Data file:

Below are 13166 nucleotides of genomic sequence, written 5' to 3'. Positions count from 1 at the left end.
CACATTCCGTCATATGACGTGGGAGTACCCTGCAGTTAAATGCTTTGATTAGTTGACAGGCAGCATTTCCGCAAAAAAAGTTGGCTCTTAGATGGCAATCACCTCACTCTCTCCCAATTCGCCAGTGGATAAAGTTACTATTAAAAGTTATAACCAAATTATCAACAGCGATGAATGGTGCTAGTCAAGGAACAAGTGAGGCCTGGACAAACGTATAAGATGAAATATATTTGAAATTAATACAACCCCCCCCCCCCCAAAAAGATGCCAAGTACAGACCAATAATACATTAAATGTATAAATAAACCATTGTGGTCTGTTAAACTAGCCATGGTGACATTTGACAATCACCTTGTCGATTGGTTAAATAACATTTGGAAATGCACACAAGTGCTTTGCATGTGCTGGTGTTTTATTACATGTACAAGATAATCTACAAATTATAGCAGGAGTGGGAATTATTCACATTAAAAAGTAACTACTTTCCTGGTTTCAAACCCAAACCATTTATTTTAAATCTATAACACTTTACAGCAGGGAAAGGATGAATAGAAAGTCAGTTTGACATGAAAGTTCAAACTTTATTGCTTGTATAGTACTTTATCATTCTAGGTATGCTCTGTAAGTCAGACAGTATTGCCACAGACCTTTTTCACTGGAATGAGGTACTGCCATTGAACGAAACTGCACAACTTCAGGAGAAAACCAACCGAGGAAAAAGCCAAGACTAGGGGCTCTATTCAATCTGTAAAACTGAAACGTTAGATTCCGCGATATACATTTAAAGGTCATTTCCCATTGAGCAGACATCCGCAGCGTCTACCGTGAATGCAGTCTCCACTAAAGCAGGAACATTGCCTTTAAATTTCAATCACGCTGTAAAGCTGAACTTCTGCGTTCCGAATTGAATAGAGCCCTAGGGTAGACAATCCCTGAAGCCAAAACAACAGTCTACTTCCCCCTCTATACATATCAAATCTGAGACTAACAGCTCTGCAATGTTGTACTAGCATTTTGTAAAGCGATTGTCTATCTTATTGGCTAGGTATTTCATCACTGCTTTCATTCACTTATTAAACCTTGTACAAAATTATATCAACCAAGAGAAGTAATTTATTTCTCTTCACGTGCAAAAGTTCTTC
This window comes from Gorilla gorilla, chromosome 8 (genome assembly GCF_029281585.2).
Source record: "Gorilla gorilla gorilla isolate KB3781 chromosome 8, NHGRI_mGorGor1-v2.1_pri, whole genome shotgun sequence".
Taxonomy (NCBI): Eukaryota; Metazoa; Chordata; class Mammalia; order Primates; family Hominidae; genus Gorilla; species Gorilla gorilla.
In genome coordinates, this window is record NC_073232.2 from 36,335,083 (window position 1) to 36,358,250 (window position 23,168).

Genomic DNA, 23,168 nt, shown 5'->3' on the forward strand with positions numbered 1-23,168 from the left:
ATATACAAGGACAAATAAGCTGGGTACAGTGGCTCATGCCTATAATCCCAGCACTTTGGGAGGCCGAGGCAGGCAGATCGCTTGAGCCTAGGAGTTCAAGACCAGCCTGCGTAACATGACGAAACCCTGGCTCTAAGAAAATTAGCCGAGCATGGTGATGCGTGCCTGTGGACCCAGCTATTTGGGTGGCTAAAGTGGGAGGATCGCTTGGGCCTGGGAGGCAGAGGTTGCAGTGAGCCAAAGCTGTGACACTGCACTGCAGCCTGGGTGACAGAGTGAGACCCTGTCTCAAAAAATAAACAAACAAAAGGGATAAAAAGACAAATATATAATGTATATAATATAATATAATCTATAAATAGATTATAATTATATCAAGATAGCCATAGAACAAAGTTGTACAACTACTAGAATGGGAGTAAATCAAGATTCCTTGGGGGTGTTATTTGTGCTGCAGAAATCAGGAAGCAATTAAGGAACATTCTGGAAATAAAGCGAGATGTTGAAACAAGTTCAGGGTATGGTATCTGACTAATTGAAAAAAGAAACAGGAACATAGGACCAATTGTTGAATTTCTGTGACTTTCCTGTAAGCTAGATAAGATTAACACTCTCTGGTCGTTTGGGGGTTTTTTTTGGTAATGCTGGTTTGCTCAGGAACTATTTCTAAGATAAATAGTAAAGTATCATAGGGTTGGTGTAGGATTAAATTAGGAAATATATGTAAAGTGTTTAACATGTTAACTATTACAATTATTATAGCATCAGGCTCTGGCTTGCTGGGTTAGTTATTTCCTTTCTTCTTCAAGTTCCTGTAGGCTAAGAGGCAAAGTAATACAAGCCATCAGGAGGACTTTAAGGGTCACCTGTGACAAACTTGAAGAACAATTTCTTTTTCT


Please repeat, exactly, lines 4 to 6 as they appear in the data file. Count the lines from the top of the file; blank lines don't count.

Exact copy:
Source record: "Gorilla gorilla gorilla isolate KB3781 chromosome 8, NHGRI_mGorGor1-v2.1_pri, whole genome shotgun sequence".
Taxonomy (NCBI): Eukaryota; Metazoa; Chordata; class Mammalia; order Primates; family Hominidae; genus Gorilla; species Gorilla gorilla.
In genome coordinates, this window is record NC_073232.2 from 36,335,083 (window position 1) to 36,358,250 (window position 23,168).